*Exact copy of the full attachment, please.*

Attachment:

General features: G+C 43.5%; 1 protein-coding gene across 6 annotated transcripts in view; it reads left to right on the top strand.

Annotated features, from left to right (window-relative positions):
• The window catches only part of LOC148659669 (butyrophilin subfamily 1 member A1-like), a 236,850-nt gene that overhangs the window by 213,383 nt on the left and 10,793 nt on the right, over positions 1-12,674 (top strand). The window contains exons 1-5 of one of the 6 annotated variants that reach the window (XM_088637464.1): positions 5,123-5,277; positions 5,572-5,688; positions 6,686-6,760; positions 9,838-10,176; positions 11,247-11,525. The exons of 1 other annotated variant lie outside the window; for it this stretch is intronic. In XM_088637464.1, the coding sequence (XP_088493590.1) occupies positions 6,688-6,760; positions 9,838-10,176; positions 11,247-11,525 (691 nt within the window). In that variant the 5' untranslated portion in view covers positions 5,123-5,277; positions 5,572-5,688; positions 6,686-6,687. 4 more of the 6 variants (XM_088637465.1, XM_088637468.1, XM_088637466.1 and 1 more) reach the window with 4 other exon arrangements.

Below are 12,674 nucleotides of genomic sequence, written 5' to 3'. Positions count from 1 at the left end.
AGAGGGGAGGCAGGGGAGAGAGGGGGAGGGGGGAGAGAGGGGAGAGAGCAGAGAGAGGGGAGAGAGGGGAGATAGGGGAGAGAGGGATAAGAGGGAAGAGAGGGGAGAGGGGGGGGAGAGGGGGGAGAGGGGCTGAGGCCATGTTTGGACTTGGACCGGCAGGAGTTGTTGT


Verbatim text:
General features: G+C 43.5%; 1 protein-coding gene across 6 annotated transcripts in view; it reads left to right on the top strand.

Annotated features, from left to right (window-relative positions):
• The window catches only part of LOC148659669 (butyrophilin subfamily 1 member A1-like), a 236,850-nt gene that overhangs the window by 213,383 nt on the left and 10,793 nt on the right, over positions 1-12,674 (top strand). The window contains exons 1-5 of one of the 6 annotated variants that reach the window (XM_088637464.1): positions 5,123-5,277; positions 5,572-5,688; positions 6,686-6,760; positions 9,838-10,176; positions 11,247-11,525. The exons of 1 other annotated variant lie outside the window; for it this stretch is intronic. In XM_088637464.1, the coding sequence (XP_088493590.1) occupies positions 6,688-6,760; positions 9,838-10,176; positions 11,247-11,525 (691 nt within the window). In that variant the 5' untranslated portion in view covers positions 5,123-5,277; positions 5,572-5,688; positions 6,686-6,687. 4 more of the 6 variants (XM_088637465.1, XM_088637468.1, XM_088637466.1 and 1 more) reach the window with 4 other exon arrangements.

Below are 12,674 nucleotides of genomic sequence, written 5' to 3'. Positions count from 1 at the left end.
AGAGGGGAGGCAGGGGAGAGAGGGGGAGGGGGGAGAGAGGGGAGAGAGCAGAGAGAGGGGAGAGAGGGGAGATAGGGGAGAGAGGGATAAGAGGGAAGAGAGGGGAGAGGGGGGGGAGAGGGGGGAGAGGGGCTGAGGCCATGTTTGGACTTGGACCGGCAGGAGTTGTTGT